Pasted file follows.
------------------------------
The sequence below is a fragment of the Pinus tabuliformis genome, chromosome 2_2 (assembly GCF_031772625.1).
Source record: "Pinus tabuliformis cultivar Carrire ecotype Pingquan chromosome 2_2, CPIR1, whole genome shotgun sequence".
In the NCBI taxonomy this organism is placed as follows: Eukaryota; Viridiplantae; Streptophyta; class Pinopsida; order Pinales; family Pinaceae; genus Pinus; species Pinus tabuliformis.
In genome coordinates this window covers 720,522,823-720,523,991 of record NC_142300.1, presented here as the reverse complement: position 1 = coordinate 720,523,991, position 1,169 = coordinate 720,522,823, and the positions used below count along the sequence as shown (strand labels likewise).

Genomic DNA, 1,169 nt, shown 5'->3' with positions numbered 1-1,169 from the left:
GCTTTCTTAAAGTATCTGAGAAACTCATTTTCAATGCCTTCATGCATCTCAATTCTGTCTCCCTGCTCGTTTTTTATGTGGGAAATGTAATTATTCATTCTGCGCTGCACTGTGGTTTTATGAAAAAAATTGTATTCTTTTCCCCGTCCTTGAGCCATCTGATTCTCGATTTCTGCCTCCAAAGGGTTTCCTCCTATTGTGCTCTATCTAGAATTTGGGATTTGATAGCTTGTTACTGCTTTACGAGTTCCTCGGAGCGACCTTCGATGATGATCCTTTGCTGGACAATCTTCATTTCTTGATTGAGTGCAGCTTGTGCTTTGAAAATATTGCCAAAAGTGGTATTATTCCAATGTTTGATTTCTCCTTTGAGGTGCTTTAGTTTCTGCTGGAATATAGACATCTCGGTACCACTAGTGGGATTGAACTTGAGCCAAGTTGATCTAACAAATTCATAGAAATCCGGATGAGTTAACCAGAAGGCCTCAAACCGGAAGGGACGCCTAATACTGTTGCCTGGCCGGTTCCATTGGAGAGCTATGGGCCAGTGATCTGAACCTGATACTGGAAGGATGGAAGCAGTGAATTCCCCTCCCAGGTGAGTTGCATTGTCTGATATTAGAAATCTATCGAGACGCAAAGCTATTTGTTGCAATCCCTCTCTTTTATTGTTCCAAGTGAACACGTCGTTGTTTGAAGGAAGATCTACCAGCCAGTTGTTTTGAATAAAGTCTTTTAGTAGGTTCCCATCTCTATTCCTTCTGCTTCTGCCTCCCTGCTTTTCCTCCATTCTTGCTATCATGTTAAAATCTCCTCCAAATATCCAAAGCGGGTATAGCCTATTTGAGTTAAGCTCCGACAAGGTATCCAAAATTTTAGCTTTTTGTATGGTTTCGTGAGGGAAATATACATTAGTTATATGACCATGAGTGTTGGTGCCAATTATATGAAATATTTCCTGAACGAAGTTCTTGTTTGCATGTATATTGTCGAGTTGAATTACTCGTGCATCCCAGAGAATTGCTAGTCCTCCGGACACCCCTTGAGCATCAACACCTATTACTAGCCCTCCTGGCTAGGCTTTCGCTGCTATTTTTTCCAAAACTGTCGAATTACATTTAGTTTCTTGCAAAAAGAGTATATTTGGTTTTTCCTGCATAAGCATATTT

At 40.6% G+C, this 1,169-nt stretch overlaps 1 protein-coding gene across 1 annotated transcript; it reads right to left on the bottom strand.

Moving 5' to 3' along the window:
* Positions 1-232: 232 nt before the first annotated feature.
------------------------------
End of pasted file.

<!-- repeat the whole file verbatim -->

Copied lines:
The sequence below is a fragment of the Pinus tabuliformis genome, chromosome 2_2 (assembly GCF_031772625.1).
Source record: "Pinus tabuliformis cultivar Carrire ecotype Pingquan chromosome 2_2, CPIR1, whole genome shotgun sequence".
In the NCBI taxonomy this organism is placed as follows: Eukaryota; Viridiplantae; Streptophyta; class Pinopsida; order Pinales; family Pinaceae; genus Pinus; species Pinus tabuliformis.
In genome coordinates this window covers 720,522,823-720,523,991 of record NC_142300.1, presented here as the reverse complement: position 1 = coordinate 720,523,991, position 1,169 = coordinate 720,522,823, and the positions used below count along the sequence as shown (strand labels likewise).

Genomic DNA, 1,169 nt, shown 5'->3' with positions numbered 1-1,169 from the left:
GCTTTCTTAAAGTATCTGAGAAACTCATTTTCAATGCCTTCATGCATCTCAATTCTGTCTCCCTGCTCGTTTTTTATGTGGGAAATGTAATTATTCATTCTGCGCTGCACTGTGGTTTTATGAAAAAAATTGTATTCTTTTCCCCGTCCTTGAGCCATCTGATTCTCGATTTCTGCCTCCAAAGGGTTTCCTCCTATTGTGCTCTATCTAGAATTTGGGATTTGATAGCTTGTTACTGCTTTACGAGTTCCTCGGAGCGACCTTCGATGATGATCCTTTGCTGGACAATCTTCATTTCTTGATTGAGTGCAGCTTGTGCTTTGAAAATATTGCCAAAAGTGGTATTATTCCAATGTTTGATTTCTCCTTTGAGGTGCTTTAGTTTCTGCTGGAATATAGACATCTCGGTACCACTAGTGGGATTGAACTTGAGCCAAGTTGATCTAACAAATTCATAGAAATCCGGATGAGTTAACCAGAAGGCCTCAAACCGGAAGGGACGCCTAATACTGTTGCCTGGCCGGTTCCATTGGAGAGCTATGGGCCAGTGATCTGAACCTGATACTGGAAGGATGGAAGCAGTGAATTCCCCTCCCAGGTGAGTTGCATTGTCTGATATTAGAAATCTATCGAGACGCAAAGCTATTTGTTGCAATCCCTCTCTTTTATTGTTCCAAGTGAACACGTCGTTGTTTGAAGGAAGATCTACCAGCCAGTTGTTTTGAATAAAGTCTTTTAGTAGGTTCCCATCTCTATTCCTTCTGCTTCTGCCTCCCTGCTTTTCCTCCATTCTTGCTATCATGTTAAAATCTCCTCCAAATATCCAAAGCGGGTATAGCCTATTTGAGTTAAGCTCCGACAAGGTATCCAAAATTTTAGCTTTTTGTATGGTTTCGTGAGGGAAATATACATTAGTTATATGACCATGAGTGTTGGTGCCAATTATATGAAATATTTCCTGAACGAAGTTCTTGTTTGCATGTATATTGTCGAGTTGAATTACTCGTGCATCCCAGAGAATTGCTAGTCCTCCGGACACCCCTTGAGCATCAACACCTATTACTAGCCCTCCTGGCTAGGCTTTCGCTGCTATTTTTTCCAAAACTGTCGAATTACATTTAGTTTCTTGCAAAAAGAGTATATTTGGTTTTTCCTGCATAAGCATATTT

At 40.6% G+C, this 1,169-nt stretch overlaps 1 protein-coding gene across 1 annotated transcript; it reads right to left on the bottom strand.

Moving 5' to 3' along the window:
* Positions 1-232: 232 nt before the first annotated feature.